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October 12, 2005

I vowed I'd never have kids.

-- by Thomas Leavitt

[I didn't want to bring children into a world where the future of the human race and, indeed, life on earth is less than certain... then I fell in love with someone who already had two young children, and abstaining from the future was no longer an option.

I'm a bit older now, and another point now hits home: twenty years (the span of a generation) is the blink of an eye, and that any disaster my children "inherit", I'm likely to be trapped right in the middle of myself. Reading the article below, it appears more likely than ever that my children and myself will be in the same boat.

If there is anyone around to write a history of this era, I have no doubts that it will be a savage indictment of our indifference to the world around us, and our unrelenting and avaricious consumption and profligate waste. -Thomas]

The Heat Death of American Dreams
By Ed Merta
AlterNet.org

Wednesday 12 October 2005

Overshadowed by last month's hurricanes was the news that global warming is likely to accelerate much faster than feared, and it's already begun.

A number of news reports and commentary on Hurricanes Katrina and Rita have linked the disasters to global warming. Almost nobody noticed a crucial scientific finding, two weeks earlier, that foreshadows disasters on a far greater scale in the decades to come.

According to August 11 articles in the magazine New Scientist and the British newspaper the Guardian, a pair of scientists, one Russian and one British, report that global warming is melting the permafrost in the West Siberian tundra. The news made a little blip in the international media and the blogosphere, and then it disappeared.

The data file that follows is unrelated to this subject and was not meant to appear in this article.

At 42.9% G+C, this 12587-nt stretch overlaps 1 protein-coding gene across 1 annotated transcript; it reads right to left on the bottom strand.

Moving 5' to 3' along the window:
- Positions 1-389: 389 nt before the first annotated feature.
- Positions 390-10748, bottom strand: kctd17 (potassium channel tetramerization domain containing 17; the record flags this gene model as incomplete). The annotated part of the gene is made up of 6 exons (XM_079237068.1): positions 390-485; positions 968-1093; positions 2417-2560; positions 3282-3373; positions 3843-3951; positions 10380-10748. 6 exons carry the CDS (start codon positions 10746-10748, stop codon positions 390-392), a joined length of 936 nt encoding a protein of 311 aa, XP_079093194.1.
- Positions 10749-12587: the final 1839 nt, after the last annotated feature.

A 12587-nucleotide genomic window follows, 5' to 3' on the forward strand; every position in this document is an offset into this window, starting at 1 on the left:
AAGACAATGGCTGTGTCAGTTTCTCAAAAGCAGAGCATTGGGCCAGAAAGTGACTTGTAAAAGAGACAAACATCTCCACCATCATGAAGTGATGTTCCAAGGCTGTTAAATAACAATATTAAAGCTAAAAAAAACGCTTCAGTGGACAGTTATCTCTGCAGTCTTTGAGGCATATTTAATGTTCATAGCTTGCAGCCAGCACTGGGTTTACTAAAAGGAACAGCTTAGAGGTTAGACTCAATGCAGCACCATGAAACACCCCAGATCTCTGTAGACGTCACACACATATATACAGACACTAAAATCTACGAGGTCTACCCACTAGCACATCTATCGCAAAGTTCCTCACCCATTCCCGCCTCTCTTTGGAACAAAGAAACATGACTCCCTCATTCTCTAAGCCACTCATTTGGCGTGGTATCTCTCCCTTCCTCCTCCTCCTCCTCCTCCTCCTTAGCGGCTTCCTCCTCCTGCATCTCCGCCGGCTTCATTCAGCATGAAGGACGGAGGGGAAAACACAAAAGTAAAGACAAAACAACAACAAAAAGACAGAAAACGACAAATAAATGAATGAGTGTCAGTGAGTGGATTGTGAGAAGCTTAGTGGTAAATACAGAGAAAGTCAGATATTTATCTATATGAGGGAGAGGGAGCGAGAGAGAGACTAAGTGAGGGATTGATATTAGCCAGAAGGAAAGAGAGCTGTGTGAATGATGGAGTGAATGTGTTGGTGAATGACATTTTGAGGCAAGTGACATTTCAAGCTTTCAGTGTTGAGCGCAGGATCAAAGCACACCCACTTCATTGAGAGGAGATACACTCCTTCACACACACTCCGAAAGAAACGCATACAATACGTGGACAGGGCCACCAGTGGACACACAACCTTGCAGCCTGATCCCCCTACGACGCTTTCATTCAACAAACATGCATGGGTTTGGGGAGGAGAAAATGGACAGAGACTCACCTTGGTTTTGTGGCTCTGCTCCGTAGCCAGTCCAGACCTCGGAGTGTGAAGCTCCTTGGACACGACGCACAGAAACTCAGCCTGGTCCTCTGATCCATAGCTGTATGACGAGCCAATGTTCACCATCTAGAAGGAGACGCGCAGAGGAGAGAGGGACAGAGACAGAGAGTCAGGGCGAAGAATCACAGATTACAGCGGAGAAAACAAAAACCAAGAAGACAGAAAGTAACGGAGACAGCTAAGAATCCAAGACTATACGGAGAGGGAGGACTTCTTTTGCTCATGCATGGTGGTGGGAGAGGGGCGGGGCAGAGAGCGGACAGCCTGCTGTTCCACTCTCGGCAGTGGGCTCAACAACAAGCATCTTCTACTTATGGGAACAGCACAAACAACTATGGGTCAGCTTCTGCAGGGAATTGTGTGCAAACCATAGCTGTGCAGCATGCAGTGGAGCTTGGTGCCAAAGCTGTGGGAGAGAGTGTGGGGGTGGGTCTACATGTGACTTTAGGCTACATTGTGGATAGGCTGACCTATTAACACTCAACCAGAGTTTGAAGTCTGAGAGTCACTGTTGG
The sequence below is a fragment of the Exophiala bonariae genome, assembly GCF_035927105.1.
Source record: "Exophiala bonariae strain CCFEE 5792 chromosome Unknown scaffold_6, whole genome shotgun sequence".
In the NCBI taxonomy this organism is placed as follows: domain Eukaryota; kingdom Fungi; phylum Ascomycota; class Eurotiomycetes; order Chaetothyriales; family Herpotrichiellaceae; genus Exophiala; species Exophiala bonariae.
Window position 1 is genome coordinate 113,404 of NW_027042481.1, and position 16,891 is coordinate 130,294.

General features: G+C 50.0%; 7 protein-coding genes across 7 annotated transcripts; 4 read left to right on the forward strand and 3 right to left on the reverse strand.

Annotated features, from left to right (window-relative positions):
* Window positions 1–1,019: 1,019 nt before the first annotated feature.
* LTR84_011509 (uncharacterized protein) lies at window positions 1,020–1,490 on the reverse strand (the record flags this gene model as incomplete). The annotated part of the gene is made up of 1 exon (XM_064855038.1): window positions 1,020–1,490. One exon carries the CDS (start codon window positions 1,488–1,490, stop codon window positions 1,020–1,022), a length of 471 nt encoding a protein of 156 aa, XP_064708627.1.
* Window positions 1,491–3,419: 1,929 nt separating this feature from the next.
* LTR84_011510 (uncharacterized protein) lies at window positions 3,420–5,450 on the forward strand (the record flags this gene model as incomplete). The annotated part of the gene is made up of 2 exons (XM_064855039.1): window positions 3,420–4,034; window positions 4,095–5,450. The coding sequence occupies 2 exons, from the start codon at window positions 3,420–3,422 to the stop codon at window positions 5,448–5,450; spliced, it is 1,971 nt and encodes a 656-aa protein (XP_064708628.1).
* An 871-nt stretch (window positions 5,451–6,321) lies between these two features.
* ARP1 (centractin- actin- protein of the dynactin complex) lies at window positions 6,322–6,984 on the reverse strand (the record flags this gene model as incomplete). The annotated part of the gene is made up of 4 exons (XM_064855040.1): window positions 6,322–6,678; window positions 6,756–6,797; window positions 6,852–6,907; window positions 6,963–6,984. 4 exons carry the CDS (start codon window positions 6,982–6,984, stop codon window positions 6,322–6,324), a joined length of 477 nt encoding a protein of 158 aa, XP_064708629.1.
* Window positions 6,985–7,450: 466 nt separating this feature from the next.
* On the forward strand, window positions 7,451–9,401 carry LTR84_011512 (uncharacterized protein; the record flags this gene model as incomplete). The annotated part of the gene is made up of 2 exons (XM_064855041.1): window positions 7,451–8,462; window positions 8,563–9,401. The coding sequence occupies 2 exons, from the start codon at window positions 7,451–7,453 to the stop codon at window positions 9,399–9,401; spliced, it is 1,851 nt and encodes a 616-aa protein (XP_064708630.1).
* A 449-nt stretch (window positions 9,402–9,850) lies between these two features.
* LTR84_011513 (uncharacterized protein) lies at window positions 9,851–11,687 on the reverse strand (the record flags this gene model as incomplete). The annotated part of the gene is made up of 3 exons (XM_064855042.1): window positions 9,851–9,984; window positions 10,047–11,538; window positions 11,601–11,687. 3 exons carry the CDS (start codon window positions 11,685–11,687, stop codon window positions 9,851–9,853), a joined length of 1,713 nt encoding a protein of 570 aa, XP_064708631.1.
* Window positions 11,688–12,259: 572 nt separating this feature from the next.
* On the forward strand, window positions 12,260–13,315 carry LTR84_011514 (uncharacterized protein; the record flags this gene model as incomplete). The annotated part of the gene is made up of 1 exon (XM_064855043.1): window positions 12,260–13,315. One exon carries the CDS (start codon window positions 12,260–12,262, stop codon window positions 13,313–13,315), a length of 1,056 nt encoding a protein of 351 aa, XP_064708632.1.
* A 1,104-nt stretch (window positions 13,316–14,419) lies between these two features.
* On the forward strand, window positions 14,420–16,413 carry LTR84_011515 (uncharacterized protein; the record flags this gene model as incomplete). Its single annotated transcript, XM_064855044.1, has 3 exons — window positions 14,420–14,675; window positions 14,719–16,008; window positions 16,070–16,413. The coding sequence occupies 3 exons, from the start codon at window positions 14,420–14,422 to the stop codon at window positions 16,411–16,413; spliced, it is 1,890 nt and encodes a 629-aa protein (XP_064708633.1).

Why should anyone care? Because melting of the Siberian permafrost will, over the next few decades, release hundreds of millions of tons of methane from formerly frozen peat bogs into the atmosphere. Methane from those bogs is at least twenty times more potent as a greenhouse gas than the carbon dioxide that currently drives global warming. Dumping such a huge quantity of methane on top of already soaring CO2 levels will drive global temperatures to the upper range of increases forecast for the remainder of this century.

Posted by Thomas Leavitt at October 12, 2005 5:48 PM

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Comments

Re kids, I didn't want to bring any into the world either and haven't Thomas! Re the melting of the permafrost, what about the upbeat story in the NYT a few days ago .. No need to worry about a thing really according to those presstitutes!

Posted by: Helga Fremlin at October 12, 2005 10:12 PM

Thanks to the Environmental Creationists occupying the White House, and the Mainstream Mediawhores who enable them, I am grossly pessimistic about our willingness to act against global warming and peak oil.

Until about a year ago, I was optimistic that the prospects for a runaway greenhouse effect were remote. I figured that the primary cause of the planet Venus's runaway greenhouse effect was Venus's long solar day -- 117 earth days. That means that Venus had/has much longer time to get ever hotter and hotter each day, enough to release greenhouse gasses into the atmosphere every day.

However, I'm not so sure now. The consequence of a runaway greenhouse effect is, of course, another Venus-like atmosphere -- 90 atm of almost all carbon dioxide. No water, and no possibility of life.

It may be possible that peak oil might slow down or halt global warming. An unmitigated economic disaster is preferable, of course, to the destruction of all life on the earth.

Otherwise, space exploration may be the only way for the human race to survive. But it's too late now for that to work. (It would take literally decades.)

Posted by: John H. Morrison at October 13, 2005 12:52 AM

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